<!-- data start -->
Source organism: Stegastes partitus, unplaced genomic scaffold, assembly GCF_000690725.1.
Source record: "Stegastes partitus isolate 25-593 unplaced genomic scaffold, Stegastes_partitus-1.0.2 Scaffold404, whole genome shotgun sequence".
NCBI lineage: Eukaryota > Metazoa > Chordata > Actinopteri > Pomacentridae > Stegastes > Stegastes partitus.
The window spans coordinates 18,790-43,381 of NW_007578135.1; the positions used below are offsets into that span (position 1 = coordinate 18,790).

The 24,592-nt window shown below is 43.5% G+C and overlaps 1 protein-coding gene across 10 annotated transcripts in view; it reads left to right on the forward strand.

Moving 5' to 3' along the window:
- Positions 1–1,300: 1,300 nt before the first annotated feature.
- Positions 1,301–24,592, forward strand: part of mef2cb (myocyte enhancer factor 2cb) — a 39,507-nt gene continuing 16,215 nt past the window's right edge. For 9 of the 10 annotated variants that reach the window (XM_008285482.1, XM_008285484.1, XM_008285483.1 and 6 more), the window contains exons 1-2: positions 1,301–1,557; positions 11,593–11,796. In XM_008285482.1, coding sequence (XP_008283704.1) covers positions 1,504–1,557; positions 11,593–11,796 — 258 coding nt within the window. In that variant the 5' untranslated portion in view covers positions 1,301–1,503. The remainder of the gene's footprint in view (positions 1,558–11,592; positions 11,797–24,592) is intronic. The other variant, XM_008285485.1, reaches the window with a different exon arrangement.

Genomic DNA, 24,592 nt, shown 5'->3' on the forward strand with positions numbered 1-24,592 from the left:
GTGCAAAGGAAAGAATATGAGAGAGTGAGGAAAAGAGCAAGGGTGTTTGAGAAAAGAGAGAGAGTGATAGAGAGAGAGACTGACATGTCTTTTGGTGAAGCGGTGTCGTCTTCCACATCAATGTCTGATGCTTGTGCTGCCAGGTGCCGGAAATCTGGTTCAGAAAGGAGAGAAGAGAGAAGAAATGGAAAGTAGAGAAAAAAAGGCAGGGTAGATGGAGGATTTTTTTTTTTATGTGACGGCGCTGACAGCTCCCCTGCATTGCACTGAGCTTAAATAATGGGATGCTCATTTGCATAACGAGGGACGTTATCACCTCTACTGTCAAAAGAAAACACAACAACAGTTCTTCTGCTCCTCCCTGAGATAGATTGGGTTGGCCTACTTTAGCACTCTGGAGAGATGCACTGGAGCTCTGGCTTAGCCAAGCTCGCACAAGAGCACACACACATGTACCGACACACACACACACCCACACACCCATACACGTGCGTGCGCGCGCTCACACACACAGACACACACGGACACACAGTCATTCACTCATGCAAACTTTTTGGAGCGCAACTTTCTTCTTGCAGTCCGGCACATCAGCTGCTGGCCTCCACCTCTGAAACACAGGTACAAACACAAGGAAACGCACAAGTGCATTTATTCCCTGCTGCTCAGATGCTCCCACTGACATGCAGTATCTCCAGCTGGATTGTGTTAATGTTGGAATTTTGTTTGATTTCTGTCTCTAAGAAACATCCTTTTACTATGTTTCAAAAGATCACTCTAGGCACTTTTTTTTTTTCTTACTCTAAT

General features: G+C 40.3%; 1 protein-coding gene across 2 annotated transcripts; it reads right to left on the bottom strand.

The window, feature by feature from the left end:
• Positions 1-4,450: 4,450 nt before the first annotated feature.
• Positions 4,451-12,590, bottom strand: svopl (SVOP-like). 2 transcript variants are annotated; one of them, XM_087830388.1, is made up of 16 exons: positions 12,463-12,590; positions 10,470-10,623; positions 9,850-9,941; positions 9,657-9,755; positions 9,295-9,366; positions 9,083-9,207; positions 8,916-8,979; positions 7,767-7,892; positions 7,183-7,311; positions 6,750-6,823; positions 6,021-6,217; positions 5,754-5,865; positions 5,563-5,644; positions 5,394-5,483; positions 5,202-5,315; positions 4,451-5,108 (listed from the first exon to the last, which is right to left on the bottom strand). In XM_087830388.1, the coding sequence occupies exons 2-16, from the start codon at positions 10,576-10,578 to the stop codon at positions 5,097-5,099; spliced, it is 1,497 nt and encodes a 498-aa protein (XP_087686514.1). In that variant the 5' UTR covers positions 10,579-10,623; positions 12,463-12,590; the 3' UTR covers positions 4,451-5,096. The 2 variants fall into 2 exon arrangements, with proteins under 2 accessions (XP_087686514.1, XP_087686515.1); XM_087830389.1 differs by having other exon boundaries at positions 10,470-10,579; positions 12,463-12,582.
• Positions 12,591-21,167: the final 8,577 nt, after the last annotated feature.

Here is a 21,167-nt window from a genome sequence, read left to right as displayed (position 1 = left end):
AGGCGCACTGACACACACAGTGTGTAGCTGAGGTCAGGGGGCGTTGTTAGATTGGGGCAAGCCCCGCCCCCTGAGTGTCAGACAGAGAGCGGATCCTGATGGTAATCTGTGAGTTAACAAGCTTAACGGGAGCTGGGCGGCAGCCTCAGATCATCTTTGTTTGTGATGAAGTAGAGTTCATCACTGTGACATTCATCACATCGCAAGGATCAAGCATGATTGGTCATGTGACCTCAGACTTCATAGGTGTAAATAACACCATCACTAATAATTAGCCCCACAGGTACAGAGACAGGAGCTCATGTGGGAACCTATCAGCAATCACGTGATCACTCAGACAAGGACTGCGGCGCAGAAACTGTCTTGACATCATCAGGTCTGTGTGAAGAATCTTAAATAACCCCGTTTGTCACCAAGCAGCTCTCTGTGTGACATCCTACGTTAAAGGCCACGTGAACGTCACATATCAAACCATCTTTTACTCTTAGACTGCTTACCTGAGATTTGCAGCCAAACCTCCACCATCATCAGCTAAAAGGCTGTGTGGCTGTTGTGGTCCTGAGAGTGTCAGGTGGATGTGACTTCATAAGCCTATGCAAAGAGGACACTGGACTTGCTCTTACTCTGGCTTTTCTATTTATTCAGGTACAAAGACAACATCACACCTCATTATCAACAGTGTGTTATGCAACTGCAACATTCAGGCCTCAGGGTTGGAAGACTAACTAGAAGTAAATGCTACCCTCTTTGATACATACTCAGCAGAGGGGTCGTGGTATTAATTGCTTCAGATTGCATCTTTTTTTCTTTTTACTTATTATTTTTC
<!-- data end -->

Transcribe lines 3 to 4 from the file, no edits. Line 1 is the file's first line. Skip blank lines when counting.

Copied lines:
NCBI lineage: Eukaryota > Metazoa > Chordata > Actinopteri > Pomacentridae > Stegastes > Stegastes partitus.
The window spans coordinates 18,790-43,381 of NW_007578135.1; the positions used below are offsets into that span (position 1 = coordinate 18,790).